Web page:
WASHINGTON: Turmoil, fear and a certain resolute grimness marked this week at the Pentagon and Capitol Hill. The military scrambled to cope with a range of new threats as Defense Secretary Chuck Hagel and the Pentagon leadership begin to grapple with the grim future posed by the automatic budget cuts known as sequestration. Put it all together and you have a military in turmoil, as the four services prepare to battle for missions and budget dollars, while our nation’s senior leaders at the White House, State Department and Pentagon grope for clear strategic direction in a highly unpredictable world.
“I would just highlight the fear in the room at the Pentagon,” noted one of Washington’s top defense analysts, Todd Harrison, referring to a briefing Wednesday evening he and defense wallahs from four think tanks received from Hagel and senior staff. Harrison is the budget expert at the Center for Strategic and Budgetary Assessments.
Data point:. Vice Chairman of the Joint Chiefs James Winnefeld told the House Armed Services Committee Thursday about the sweeping effort ordered to rewrite the country’s crucial operational plans 18 months ahead of the usual schedule. Kudos to Rep. Mac Thornberry for knowing about this and asking about it in an open hearing. Kudos to Winnefeld for a surprisingly honest — if lacking in detail — answer. (Tip of hat to Wall Street Journal’s Julian Barnes for spotting this and getting details.)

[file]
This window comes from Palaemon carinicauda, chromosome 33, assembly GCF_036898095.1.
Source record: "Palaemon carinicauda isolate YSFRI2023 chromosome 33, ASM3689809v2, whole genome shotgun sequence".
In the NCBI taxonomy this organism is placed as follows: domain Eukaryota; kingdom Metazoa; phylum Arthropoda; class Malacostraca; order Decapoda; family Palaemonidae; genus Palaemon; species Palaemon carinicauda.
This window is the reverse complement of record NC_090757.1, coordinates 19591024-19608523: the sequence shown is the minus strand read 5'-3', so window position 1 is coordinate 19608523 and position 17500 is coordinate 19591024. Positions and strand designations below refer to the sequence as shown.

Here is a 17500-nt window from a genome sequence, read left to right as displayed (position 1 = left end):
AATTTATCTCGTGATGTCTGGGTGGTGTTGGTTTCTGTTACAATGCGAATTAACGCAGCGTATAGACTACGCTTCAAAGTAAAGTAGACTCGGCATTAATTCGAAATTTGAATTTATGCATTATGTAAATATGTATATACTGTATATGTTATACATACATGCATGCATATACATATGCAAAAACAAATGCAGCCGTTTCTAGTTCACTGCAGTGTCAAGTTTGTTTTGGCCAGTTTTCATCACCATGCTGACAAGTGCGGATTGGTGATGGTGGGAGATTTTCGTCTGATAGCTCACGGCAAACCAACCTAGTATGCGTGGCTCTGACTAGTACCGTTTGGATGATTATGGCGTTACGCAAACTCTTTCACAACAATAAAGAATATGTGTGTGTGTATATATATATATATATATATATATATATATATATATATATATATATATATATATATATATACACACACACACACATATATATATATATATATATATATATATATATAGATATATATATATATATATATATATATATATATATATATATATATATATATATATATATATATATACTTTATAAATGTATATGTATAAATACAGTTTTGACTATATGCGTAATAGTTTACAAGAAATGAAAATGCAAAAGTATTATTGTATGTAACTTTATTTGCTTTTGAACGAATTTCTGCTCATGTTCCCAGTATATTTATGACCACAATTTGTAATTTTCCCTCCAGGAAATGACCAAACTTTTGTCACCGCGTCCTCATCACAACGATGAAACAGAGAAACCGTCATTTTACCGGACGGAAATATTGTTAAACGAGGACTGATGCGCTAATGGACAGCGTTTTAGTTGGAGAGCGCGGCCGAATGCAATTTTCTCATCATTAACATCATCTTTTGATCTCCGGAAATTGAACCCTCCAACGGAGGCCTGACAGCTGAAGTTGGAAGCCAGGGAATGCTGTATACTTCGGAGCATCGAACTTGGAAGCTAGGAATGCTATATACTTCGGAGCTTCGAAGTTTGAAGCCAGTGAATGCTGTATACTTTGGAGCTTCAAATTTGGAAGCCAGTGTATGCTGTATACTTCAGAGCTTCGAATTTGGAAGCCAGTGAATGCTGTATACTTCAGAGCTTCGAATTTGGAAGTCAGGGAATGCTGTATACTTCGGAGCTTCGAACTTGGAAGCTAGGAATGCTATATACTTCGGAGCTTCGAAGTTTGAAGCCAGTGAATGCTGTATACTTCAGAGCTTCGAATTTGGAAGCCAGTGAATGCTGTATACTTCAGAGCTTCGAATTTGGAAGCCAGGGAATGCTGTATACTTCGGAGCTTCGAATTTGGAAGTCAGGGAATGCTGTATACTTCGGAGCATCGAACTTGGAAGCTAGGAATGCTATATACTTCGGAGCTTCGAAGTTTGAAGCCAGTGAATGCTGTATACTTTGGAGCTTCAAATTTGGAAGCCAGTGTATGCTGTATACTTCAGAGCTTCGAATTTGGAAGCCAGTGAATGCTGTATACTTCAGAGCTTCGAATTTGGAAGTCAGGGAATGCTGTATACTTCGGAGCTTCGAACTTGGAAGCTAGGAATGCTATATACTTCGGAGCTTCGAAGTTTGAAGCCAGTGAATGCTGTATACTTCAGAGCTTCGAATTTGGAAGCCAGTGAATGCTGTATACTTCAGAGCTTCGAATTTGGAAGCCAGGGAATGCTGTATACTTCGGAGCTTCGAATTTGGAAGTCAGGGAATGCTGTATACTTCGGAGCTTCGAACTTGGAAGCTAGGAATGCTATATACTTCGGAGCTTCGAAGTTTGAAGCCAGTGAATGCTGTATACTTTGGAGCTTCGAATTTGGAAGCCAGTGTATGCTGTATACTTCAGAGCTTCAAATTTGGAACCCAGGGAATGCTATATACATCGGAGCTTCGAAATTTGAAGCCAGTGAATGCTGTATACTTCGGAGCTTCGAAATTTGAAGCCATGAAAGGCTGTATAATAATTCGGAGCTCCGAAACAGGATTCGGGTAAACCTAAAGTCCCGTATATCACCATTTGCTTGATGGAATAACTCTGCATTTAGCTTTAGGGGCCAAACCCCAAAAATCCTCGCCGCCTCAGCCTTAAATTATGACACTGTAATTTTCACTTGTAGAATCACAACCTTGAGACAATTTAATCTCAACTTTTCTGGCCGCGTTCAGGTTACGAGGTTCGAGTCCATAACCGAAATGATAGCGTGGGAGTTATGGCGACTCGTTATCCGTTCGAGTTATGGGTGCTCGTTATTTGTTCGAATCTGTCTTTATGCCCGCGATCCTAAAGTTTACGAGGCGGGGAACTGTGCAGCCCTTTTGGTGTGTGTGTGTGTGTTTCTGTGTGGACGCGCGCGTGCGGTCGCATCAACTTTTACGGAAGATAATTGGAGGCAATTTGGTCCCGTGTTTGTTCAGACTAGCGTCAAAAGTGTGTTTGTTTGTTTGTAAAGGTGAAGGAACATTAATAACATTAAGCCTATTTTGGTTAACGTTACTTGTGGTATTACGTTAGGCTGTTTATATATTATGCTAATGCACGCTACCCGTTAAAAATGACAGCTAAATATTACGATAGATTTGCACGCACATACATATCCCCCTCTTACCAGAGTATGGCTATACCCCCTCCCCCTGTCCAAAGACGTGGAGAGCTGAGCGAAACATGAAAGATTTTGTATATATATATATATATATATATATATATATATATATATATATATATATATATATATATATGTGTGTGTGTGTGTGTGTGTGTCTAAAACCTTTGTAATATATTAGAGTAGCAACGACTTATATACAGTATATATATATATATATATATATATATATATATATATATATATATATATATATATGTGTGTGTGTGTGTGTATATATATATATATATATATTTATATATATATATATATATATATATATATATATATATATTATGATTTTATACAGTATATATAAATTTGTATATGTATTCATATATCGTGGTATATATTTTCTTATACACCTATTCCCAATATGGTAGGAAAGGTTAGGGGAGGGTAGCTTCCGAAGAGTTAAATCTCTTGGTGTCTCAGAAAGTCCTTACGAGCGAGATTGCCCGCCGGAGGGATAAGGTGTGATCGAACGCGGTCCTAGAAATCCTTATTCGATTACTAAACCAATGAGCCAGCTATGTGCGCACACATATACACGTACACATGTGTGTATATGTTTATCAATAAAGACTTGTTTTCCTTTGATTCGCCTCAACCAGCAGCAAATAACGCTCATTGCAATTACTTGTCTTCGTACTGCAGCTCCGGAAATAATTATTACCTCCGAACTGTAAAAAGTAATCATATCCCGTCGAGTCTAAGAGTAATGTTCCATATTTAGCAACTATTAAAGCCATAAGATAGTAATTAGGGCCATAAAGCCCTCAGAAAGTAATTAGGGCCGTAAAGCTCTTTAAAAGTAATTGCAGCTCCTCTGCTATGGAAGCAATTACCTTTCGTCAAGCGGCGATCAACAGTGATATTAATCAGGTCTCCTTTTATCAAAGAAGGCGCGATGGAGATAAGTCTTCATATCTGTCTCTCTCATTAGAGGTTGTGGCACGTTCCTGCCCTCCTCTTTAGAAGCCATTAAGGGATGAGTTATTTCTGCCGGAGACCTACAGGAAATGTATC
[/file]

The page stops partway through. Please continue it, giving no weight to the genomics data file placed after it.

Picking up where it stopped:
“We don’t want to fight the last war,” Winnefeld told Thornberry. “We’re always accused of fighting the last war. I don’t want to do that.”
Data point: Defense Secretary Chuck Hagel decided to share the results of the Strategic Choices and Management Review (SCMR) with the American taxpayers and Congress on Wednesday. In past years, a high-level review like this would probably have remained either classified or pegged under the stupidest and hoariest of Pentagon rubrics, “pre-decisional.”
Mackenzie Eaglen, defense analyst at the American Enterprise Institute and a member of the Breaking Defense Board of Contributors, said yesterday evening that senior Pentagon officials had told her earlier in the week that the results would not be released. (As anyone who deals much with the American military knows, those who rely on publicly available official papers, memos and formal briefings have completely missed the boat when it comes to important decisions. They only know about them once the decisions been taken and can’t influence the result.)
Data point: Four think thanks here released results of their own version of the SCMR that raised serious questions about the Pentagon’s reluctance to consider deeper cuts to readiness funding, as well as the country’s long-term ability to buy the advanced weapons our troops need to make the other guy die when we go to war. For example, the Long Range Strike bomber program may be cut under one of the options developed for the SCMR, Todd Harrison told reporters yesterday evening. If you look at their chart above, you’ll see where LRS gets whacked.
The five think tankers at yesterday evening’s event broadly agreed that the services and senior Pentagon leadership — deeply concerned about decaying readiness and the possibility of a hollow force — should consider much deeper cuts to readiness funding to preserve programs like LRS.